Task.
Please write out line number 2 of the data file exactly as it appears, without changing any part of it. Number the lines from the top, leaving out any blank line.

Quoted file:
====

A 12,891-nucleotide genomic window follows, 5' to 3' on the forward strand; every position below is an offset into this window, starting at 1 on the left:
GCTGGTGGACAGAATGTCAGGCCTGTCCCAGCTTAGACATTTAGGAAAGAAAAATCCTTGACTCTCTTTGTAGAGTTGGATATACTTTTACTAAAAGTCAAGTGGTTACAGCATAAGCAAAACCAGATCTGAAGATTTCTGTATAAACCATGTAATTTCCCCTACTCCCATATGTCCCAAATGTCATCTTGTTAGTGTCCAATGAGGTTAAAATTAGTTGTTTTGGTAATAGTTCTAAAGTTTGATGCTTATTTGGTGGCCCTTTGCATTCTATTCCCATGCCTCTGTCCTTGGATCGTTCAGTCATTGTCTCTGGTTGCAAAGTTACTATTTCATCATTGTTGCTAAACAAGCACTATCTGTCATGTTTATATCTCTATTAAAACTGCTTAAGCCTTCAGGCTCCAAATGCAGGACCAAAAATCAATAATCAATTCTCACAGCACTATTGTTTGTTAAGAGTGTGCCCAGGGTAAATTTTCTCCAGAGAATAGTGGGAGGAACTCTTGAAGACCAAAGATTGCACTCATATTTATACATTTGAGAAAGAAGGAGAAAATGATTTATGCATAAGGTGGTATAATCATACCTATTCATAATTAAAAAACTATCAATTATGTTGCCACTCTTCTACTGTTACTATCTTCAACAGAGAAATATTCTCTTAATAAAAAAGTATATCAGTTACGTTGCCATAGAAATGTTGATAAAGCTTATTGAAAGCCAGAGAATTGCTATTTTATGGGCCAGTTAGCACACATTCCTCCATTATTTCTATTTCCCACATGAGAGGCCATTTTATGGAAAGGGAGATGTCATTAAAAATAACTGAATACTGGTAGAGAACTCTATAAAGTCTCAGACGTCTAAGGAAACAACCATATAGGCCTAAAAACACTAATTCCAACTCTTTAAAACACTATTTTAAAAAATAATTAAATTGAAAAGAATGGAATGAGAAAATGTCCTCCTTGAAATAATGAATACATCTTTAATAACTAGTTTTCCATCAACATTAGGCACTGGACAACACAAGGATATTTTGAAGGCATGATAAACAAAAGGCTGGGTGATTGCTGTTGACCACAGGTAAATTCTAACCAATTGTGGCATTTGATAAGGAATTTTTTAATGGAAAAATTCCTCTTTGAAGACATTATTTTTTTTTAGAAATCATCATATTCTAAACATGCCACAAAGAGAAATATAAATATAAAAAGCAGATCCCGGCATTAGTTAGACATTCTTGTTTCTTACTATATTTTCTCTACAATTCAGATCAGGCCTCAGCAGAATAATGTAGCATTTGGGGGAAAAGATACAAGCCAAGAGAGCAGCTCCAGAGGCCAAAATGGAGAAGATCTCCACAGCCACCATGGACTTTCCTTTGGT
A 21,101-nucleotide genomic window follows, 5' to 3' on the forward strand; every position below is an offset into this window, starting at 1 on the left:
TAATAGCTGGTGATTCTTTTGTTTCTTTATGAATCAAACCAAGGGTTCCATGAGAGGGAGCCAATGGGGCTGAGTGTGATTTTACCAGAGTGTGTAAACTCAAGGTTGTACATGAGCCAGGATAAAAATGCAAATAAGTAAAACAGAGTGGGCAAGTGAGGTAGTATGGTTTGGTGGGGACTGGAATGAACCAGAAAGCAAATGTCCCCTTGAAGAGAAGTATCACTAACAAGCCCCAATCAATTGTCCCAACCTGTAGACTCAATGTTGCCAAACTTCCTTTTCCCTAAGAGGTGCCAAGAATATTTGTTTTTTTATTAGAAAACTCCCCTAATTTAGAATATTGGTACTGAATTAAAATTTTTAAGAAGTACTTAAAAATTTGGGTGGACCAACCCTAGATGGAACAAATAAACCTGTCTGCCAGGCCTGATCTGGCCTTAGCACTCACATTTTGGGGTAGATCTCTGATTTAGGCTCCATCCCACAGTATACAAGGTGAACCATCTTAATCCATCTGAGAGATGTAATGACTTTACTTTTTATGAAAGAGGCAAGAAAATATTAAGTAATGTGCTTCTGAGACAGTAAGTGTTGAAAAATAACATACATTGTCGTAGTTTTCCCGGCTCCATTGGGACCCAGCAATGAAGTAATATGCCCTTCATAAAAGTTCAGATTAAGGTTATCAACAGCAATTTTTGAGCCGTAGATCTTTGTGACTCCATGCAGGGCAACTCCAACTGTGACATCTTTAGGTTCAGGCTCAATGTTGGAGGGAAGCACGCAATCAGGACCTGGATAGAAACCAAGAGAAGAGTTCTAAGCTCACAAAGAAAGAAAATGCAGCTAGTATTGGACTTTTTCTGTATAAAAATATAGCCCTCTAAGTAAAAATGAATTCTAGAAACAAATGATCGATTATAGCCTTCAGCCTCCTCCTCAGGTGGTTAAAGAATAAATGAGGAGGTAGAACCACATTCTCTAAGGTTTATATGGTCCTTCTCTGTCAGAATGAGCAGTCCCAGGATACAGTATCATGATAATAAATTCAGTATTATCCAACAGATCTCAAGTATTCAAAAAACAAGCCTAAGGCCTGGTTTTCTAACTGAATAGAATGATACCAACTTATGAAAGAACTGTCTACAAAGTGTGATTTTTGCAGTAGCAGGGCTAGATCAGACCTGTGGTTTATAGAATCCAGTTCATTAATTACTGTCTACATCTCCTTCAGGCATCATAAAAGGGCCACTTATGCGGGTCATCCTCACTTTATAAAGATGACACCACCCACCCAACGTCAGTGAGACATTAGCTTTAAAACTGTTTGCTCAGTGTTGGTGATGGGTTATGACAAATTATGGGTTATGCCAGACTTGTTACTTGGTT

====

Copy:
GCTGGTGGACAGAATGTCAGGCCTGTCCCAGCTTAGACATTTAGGAAAGAAAAATCCTTGACTCTCTTTGTAGAGTTGGATATACTTTTACTAAAAGTCAAGTGGTTACAGCATAAGCAAAACCAGATCTGAAGATTTCTGTATAAACCATGTAATTTCCCCTACTCCCATATGTCCCAAATGTCATCTTGTTAGTGTCCAATGAGGTTAAAATTAGTTGTTTTGGTAATAGTTCTAAAGTTTGATGCTTATTTGGTGGCCCTTTGCATTCTATTCCCATGCCTCTGTCCTTGGATCGTTCAGTCATTGTCTCTGGTTGCAAAGTTACTATTTCATCATTGTTGCTAAACAAGCACTATCTGTCATGTTTATATCTCTATTAAAACTGCTTAAGCCTTCAGGCTCCAAATGCAGGACCAAAAATCAATAATCAATTCTCACAGCACTATTGTTTGTTAAGAGTGTGCCCAGGGTAAATTTTCTCCAGAGAATAGTGGGAGGAACTCTTGAAGACCAAAGATTGCACTCATATTTATACATTTGAGAAAGAAGGAGAAAATGATTTATGCATAAGGTGGTATAATCATACCTATTCATAATTAAAAAACTATCAATTATGTTGCCACTCTTCTACTGTTACTATCTTCAACAGAGAAATATTCTCTTAATAAAAAAGTATATCAGTTACGTTGCCATAGAAATGTTGATAAAGCTTATTGAAAGCCAGAGAATTGCTATTTTATGGGCCAGTTAGCACACATTCCTCCATTATTTCTATTTCCCACATGAGAGGCCATTTTATGGAAAGGGAGATGTCATTAAAAATAACTGAATACTGGTAGAGAACTCTATAAAGTCTCAGACGTCTAAGGAAACAACCATATAGGCCTAAAAACACTAATTCCAACTCTTTAAAACACTATTTTAAAAAATAATTAAATTGAAAAGAATGGAATGAGAAAATGTCCTCCTTGAAATAATGAATACATCTTTAATAACTAGTTTTCCATCAACATTAGGCACTGGACAACACAAGGATATTTTGAAGGCATGATAAACAAAAGGCTGGGTGATTGCTGTTGACCACAGGTAAATTCTAACCAATTGTGGCATTTGATAAGGAATTTTTTAATGGAAAAATTCCTCTTTGAAGACATTATTTTTTTTTAGAAATCATCATATTCTAAACATGCCACAAAGAGAAATATAAATATAAAAAGCAGATCCCGGCATTAGTTAGACATTCTTGTTTCTTACTATATTTTCTCTACAATTCAGATCAGGCCTCAGCAGAATAATGTAGCATTTGGGGGAAAAGATACAAGCCAAGAGAGCAGCTCCAGAGGCCAAAATGGAGAAGATCTCCACAGCCACCATGGACTTTCCTTTGGT